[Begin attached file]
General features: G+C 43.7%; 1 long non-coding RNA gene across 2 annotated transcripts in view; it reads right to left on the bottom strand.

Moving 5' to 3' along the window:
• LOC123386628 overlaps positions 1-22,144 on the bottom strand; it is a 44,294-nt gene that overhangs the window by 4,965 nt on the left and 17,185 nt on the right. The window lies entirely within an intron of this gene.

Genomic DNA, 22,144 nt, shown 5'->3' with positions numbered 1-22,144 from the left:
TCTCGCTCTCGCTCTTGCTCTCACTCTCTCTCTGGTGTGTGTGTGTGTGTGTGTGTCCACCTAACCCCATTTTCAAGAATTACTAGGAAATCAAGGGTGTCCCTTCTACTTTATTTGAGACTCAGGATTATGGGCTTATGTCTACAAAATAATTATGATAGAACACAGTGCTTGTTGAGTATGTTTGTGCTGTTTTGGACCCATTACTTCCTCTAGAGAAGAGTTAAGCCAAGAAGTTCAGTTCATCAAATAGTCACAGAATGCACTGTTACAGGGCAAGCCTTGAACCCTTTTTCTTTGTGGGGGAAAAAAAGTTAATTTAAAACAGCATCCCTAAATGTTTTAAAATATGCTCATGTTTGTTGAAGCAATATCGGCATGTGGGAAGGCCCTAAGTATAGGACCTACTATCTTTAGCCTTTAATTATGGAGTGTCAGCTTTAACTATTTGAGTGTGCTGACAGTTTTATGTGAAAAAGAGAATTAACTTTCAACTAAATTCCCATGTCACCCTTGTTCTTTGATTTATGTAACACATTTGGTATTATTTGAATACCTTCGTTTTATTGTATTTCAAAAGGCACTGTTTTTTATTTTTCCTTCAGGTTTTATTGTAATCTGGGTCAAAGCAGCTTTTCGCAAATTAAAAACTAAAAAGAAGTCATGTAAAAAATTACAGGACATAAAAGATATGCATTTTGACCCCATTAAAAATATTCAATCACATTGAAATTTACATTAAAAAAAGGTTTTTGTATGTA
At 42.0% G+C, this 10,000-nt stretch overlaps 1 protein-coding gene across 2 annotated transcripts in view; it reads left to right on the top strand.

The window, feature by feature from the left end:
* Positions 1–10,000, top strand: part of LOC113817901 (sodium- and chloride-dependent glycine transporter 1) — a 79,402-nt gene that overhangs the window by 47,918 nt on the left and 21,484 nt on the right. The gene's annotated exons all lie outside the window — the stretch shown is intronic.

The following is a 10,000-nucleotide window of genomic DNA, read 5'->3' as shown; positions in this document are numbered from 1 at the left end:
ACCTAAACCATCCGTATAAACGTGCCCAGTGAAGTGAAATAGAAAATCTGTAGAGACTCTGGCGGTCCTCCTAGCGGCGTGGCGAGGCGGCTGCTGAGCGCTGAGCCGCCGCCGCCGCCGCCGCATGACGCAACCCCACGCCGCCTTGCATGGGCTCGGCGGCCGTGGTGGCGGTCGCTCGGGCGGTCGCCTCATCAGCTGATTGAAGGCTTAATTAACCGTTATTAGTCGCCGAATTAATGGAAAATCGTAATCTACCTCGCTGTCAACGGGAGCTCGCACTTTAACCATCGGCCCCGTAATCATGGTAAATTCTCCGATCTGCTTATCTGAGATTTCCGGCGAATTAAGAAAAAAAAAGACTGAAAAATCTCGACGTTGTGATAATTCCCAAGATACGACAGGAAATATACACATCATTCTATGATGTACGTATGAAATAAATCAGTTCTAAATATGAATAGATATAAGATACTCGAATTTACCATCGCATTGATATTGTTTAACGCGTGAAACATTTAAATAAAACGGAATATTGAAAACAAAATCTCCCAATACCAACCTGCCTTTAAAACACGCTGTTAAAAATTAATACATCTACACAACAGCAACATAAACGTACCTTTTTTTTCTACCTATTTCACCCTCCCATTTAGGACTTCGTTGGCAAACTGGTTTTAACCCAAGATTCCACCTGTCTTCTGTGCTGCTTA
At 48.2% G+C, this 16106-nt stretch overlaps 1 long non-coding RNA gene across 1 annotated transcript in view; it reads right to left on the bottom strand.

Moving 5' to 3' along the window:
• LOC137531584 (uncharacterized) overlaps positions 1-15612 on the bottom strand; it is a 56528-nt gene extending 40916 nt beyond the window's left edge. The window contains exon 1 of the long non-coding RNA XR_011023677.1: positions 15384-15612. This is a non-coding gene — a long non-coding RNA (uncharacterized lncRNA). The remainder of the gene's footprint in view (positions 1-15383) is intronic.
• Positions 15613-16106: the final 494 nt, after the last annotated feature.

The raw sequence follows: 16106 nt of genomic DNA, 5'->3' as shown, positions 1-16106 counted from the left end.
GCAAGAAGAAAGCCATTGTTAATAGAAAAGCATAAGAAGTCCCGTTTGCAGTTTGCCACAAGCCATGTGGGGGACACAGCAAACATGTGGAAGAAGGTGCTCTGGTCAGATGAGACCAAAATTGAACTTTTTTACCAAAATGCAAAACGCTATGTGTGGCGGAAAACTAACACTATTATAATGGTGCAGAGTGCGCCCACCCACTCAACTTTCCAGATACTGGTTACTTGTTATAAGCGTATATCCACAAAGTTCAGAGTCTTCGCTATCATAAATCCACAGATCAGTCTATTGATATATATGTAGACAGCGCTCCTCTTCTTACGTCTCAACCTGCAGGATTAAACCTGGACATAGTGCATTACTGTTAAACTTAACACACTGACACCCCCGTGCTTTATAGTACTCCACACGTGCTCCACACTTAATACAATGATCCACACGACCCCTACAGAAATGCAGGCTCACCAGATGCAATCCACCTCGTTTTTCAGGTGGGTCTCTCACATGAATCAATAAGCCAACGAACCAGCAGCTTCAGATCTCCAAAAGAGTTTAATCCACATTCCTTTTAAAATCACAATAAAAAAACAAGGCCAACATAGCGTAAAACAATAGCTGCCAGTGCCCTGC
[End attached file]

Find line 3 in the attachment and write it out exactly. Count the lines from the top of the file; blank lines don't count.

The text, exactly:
• LOC123386628 overlaps positions 1-22,144 on the bottom strand; it is a 44,294-nt gene that overhangs the window by 4,965 nt on the left and 17,185 nt on the right. The window lies entirely within an intron of this gene.